By Norris Chambers

             In the latter years of grade school our class had at least one field day, a day when we visited something that we ordinarily did not see and were able to observe how other towns and communities displayed their progress. One year we traveled to the cavern at Richland Springs and enjoyed a nice long tour underground. In Brownwood we were conducted through the Pecan Valley peanut butter factory. We were amazed at how quickly the roasted peanuts were converted to labeled jars and buckets of ready-to-eat peanut butter. We were even offered peanut butter and cracker sandwiches at the conclusion of the tour.

            There was only one thing that some students considered an unnecessary and unpleasant conclusion of an otherwise nice experience – the teacher required a medium length theme be submitted describing the experience.

            The theme didn’t bother me. I had been very successful in producing themes and essays since my dad bought me a typewriter when I was in the fifth grade and an obliging uncle taught me how to use it in the proper manner. I think the teachers liked my writings because they could read them without a lot of deciphering. My handwriting suffered because I didn’t practice enough on my penmanship. I expected an “A” grade on most themes and usually received it.

            I believe I was in the sixth grade when our field trip was to take us to Lake Cisco. Cisco was about thirty miles northeast of us and a few years before had constructed a dam and created a recreation area that was well recognized in the area. Neither Clifton nor I had seen the dam and we looked forward to the trip.

            It was Friday on a nice spring day when the school bus drove up and our class boarded it for the big trip. The journey was without incident and about ten o’clock we rolled into a large parking lot almost full of all types of automobiles. We saw several buses similar to ours from schools in the area. A large crowd had gathered at what appeared to be the end of the dam several hundred yards from where we had parked. A large body of water was on our right as we walked toward the crowd at the dam.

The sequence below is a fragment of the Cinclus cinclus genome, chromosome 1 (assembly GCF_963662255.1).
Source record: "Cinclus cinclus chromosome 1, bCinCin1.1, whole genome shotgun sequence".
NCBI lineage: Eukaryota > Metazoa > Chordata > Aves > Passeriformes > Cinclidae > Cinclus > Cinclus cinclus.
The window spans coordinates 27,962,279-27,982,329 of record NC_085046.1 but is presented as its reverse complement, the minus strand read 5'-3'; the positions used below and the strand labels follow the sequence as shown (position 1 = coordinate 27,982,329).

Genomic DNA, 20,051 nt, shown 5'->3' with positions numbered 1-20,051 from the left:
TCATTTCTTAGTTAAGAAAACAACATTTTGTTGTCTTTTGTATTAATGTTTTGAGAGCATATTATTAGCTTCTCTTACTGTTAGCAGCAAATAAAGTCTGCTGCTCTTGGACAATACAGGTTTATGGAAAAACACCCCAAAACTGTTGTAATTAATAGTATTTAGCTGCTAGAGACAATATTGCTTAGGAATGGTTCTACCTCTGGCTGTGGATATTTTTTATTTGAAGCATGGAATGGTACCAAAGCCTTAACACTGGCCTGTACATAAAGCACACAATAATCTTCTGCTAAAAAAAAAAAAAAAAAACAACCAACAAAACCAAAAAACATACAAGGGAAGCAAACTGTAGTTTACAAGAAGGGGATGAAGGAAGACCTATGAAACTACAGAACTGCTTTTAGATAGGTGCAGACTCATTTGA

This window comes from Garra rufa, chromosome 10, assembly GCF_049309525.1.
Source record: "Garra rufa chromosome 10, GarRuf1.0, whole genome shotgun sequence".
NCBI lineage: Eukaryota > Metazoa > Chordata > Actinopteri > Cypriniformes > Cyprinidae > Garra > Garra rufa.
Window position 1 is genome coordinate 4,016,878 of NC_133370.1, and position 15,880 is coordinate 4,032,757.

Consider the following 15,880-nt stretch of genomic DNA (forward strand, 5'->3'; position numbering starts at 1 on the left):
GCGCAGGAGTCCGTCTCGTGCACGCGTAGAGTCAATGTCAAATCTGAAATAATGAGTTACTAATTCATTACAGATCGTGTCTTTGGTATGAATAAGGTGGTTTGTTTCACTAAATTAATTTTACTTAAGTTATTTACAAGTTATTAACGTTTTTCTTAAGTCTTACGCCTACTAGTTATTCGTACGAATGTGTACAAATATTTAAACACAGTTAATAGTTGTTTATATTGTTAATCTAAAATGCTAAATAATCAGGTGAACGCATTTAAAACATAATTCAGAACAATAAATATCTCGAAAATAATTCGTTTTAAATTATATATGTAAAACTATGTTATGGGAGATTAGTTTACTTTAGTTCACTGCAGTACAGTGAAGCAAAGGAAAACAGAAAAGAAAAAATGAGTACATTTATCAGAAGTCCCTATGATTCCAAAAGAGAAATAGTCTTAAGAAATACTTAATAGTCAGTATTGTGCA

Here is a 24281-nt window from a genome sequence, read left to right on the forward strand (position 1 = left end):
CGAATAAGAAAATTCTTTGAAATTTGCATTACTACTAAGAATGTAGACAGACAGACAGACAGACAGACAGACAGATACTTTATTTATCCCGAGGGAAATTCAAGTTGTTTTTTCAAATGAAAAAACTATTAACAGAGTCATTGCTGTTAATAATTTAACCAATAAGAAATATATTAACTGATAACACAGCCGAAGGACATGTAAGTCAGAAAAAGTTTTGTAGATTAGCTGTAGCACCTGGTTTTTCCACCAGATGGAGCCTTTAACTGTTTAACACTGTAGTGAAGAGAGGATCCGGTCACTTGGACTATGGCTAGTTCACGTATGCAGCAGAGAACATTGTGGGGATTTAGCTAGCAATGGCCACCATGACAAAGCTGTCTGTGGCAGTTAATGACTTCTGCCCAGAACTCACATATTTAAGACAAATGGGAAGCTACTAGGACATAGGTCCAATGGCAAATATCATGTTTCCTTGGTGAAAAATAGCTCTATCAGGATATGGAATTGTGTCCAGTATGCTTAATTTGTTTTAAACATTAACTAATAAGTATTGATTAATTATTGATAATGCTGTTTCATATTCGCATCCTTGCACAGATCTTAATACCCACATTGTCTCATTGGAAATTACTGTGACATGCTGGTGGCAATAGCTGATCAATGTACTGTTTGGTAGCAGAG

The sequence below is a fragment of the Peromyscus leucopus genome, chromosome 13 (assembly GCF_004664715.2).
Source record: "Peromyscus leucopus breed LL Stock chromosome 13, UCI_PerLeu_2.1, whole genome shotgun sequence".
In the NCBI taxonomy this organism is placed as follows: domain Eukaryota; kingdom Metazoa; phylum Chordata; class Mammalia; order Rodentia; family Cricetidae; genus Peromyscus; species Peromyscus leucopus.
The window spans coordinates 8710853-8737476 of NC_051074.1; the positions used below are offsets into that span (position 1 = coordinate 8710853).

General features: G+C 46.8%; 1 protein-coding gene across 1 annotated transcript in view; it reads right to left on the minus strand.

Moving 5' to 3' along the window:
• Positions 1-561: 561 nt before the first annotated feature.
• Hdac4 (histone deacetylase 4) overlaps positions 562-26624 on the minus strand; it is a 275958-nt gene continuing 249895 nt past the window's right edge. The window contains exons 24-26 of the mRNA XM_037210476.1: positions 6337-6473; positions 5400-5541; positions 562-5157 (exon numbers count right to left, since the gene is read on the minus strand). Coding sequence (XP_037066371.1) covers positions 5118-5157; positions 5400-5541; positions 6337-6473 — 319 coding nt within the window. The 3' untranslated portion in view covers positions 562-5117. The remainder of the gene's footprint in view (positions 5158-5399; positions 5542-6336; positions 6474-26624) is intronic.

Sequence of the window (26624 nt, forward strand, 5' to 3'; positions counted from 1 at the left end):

A man with a large megaphone was near the end of the dam. He pointed the horn toward our large crowd and began to explain the details of the tour. “This structure,” he began, “is the world’s largest hollow core dam. It is built of concrete and has three cores from end to end. The top corridor is well lighted and is a nice hallway through the dam. The second corridor is a little cruder but is an interesting excursion. We will cross the lake in groups of fifteen or twenty using the top story and will return by the second story route. The first corridor, or the one at the bottom of the dam is unfinished and tours will be open for that trip when you return. Only the bravest should attempt the bottom journey!”

            After waiting for about twenty minutes our group reached the entrance and began the excursion inside the top hallway. The talkative guide pointed out pictures and decorations along the walls and told us about all the other attractions around the lake. When we came to the end of the corridor we climbed down some long, wide stairs and arrived at the middle hallway. He explained to us that this walk was noisier and not as well finished as the one we had just walked through. This walkway was poorly lighted and the sound of the water splashing on the wall was very noisy. In some areas the wall on the lake side was wet. It was a little scary, but we had seen worse areas.

            When we arrived at the site where we had first entered the guide told us that those who wished to experience a real adventure could make the trip through the bottom corridor and back. He suggested that those wishing to go should remove their shoes. Clifton and I and about half a dozen more of our group decided to go. We removed our shoes and left them on one of several tables at the entrance. The trip was a real experience. There were very few lights and a big portion of the floor was covered with water that was up to four or five inches deep. There was the sound of water running and the pounding of the waves on the wall. Any noise was echoed several times, producing a very eerie effect. I was glad to complete the trip and retrieve my shoes. Clifton had no comment, which was unusual for him after an experience such as this.

            We enjoyed the rest of our outing in the amusement area and boarded the bus for the return trip. I finished my trip theme and waited for my usual “A” grade.

            You can imagine my shock and disappointment when the papers were handed to us and mine had a big red “A minus” marked in the left, upper corner. There was also a red line under one of the sentences about the middle of the first page. When I complained to the teacher she told me, “You wrote that the structure is one of the world’s largest hollow core dams. Actually, we were told it is the world’s largest. Your statement is incorrect!”

            I argued, as usual, “It could be the largest and still be one of the largest.” She wouldn’t argue any further and told me that the “minus” stayed on the paper! You can’t win them all.